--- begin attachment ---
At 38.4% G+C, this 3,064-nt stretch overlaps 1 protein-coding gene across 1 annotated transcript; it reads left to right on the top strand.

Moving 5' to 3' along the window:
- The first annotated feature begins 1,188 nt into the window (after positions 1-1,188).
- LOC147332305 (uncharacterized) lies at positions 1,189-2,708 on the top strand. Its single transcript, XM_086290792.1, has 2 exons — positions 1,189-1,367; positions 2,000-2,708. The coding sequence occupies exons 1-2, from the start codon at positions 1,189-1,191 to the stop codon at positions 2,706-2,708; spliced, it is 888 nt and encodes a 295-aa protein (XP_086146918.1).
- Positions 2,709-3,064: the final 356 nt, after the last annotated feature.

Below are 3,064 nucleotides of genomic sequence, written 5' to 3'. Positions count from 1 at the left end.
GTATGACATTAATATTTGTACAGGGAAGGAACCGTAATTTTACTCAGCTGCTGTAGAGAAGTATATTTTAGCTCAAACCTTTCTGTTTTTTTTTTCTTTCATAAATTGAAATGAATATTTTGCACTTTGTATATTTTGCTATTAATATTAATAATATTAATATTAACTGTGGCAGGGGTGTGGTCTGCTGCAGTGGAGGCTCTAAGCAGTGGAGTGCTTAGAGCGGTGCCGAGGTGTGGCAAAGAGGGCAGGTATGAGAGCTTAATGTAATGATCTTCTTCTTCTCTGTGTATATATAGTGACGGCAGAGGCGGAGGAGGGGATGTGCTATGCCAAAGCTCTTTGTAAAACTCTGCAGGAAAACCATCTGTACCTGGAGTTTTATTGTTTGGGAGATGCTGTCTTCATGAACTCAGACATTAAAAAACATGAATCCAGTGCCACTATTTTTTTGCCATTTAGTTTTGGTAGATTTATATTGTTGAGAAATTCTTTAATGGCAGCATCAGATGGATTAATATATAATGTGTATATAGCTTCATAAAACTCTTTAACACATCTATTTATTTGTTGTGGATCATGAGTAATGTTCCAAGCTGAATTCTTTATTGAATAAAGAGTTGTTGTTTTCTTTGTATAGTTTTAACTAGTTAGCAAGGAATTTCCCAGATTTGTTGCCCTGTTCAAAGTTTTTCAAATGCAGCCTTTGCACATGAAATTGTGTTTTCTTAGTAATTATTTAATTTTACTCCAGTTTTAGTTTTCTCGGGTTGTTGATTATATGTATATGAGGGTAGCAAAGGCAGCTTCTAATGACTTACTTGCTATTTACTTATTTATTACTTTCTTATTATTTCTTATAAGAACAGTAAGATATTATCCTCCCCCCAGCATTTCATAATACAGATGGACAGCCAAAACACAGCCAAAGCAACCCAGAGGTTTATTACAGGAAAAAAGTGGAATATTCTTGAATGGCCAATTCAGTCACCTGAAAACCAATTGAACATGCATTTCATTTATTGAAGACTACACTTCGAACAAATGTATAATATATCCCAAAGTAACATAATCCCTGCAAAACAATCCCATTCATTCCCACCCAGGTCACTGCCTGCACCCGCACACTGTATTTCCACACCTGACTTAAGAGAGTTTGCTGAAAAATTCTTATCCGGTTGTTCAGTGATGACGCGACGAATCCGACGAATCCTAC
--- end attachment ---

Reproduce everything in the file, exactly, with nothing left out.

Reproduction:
At 38.4% G+C, this 3,064-nt stretch overlaps 1 protein-coding gene across 1 annotated transcript; it reads left to right on the top strand.

Moving 5' to 3' along the window:
- The first annotated feature begins 1,188 nt into the window (after positions 1-1,188).
- LOC147332305 (uncharacterized) lies at positions 1,189-2,708 on the top strand. Its single transcript, XM_086290792.1, has 2 exons — positions 1,189-1,367; positions 2,000-2,708. The coding sequence occupies exons 1-2, from the start codon at positions 1,189-1,191 to the stop codon at positions 2,706-2,708; spliced, it is 888 nt and encodes a 295-aa protein (XP_086146918.1).
- Positions 2,709-3,064: the final 356 nt, after the last annotated feature.

Below are 3,064 nucleotides of genomic sequence, written 5' to 3'. Positions count from 1 at the left end.
GTATGACATTAATATTTGTACAGGGAAGGAACCGTAATTTTACTCAGCTGCTGTAGAGAAGTATATTTTAGCTCAAACCTTTCTGTTTTTTTTTTCTTTCATAAATTGAAATGAATATTTTGCACTTTGTATATTTTGCTATTAATATTAATAATATTAATATTAACTGTGGCAGGGGTGTGGTCTGCTGCAGTGGAGGCTCTAAGCAGTGGAGTGCTTAGAGCGGTGCCGAGGTGTGGCAAAGAGGGCAGGTATGAGAGCTTAATGTAATGATCTTCTTCTTCTCTGTGTATATATAGTGACGGCAGAGGCGGAGGAGGGGATGTGCTATGCCAAAGCTCTTTGTAAAACTCTGCAGGAAAACCATCTGTACCTGGAGTTTTATTGTTTGGGAGATGCTGTCTTCATGAACTCAGACATTAAAAAACATGAATCCAGTGCCACTATTTTTTTGCCATTTAGTTTTGGTAGATTTATATTGTTGAGAAATTCTTTAATGGCAGCATCAGATGGATTAATATATAATGTGTATATAGCTTCATAAAACTCTTTAACACATCTATTTATTTGTTGTGGATCATGAGTAATGTTCCAAGCTGAATTCTTTATTGAATAAAGAGTTGTTGTTTTCTTTGTATAGTTTTAACTAGTTAGCAAGGAATTTCCCAGATTTGTTGCCCTGTTCAAAGTTTTTCAAATGCAGCCTTTGCACATGAAATTGTGTTTTCTTAGTAATTATTTAATTTTACTCCAGTTTTAGTTTTCTCGGGTTGTTGATTATATGTATATGAGGGTAGCAAAGGCAGCTTCTAATGACTTACTTGCTATTTACTTATTTATTACTTTCTTATTATTTCTTATAAGAACAGTAAGATATTATCCTCCCCCCAGCATTTCATAATACAGATGGACAGCCAAAACACAGCCAAAGCAACCCAGAGGTTTATTACAGGAAAAAAGTGGAATATTCTTGAATGGCCAATTCAGTCACCTGAAAACCAATTGAACATGCATTTCATTTATTGAAGACTACACTTCGAACAAATGTATAATATATCCCAAAGTAACATAATCCCTGCAAAACAATCCCATTCATTCCCACCCAGGTCACTGCCTGCACCCGCACACTGTATTTCCACACCTGACTTAAGAGAGTTTGCTGAAAAATTCTTATCCGGTTGTTCAGTGATGACGCGACGAATCCGACGAATCCTAC